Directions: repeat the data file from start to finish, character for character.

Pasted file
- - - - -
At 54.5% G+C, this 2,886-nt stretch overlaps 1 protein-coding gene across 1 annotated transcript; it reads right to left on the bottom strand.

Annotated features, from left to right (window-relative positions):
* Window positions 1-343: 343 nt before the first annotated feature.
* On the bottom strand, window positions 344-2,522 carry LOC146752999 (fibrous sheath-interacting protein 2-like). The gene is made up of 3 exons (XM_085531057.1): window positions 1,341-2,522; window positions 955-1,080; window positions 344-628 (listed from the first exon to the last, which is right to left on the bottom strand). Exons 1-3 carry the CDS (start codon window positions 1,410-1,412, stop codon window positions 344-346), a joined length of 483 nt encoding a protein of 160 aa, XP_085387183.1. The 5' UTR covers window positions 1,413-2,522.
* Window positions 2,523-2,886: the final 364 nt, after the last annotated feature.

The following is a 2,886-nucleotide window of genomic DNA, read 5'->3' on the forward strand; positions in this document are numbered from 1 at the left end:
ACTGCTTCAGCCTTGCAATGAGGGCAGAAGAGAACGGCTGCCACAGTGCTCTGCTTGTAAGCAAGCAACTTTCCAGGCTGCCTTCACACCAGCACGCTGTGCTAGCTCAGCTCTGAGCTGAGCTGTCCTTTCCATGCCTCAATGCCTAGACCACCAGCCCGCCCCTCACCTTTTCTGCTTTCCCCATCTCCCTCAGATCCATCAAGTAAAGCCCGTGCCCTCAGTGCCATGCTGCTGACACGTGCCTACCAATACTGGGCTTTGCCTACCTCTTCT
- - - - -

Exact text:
At 54.5% G+C, this 2,886-nt stretch overlaps 1 protein-coding gene across 1 annotated transcript; it reads right to left on the bottom strand.

Annotated features, from left to right (window-relative positions):
* Window positions 1-343: 343 nt before the first annotated feature.
* On the bottom strand, window positions 344-2,522 carry LOC146752999 (fibrous sheath-interacting protein 2-like). The gene is made up of 3 exons (XM_085531057.1): window positions 1,341-2,522; window positions 955-1,080; window positions 344-628 (listed from the first exon to the last, which is right to left on the bottom strand). Exons 1-3 carry the CDS (start codon window positions 1,410-1,412, stop codon window positions 344-346), a joined length of 483 nt encoding a protein of 160 aa, XP_085387183.1. The 5' UTR covers window positions 1,413-2,522.
* Window positions 2,523-2,886: the final 364 nt, after the last annotated feature.

The following is a 2,886-nucleotide window of genomic DNA, read 5'->3' on the forward strand; positions in this document are numbered from 1 at the left end:
ACTGCTTCAGCCTTGCAATGAGGGCAGAAGAGAACGGCTGCCACAGTGCTCTGCTTGTAAGCAAGCAACTTTCCAGGCTGCCTTCACACCAGCACGCTGTGCTAGCTCAGCTCTGAGCTGAGCTGTCCTTTCCATGCCTCAATGCCTAGACCACCAGCCCGCCCCTCACCTTTTCTGCTTTCCCCATCTCCCTCAGATCCATCAAGTAAAGCCCGTGCCCTCAGTGCCATGCTGCTGACACGTGCCTACCAATACTGGGCTTTGCCTACCTCTTCT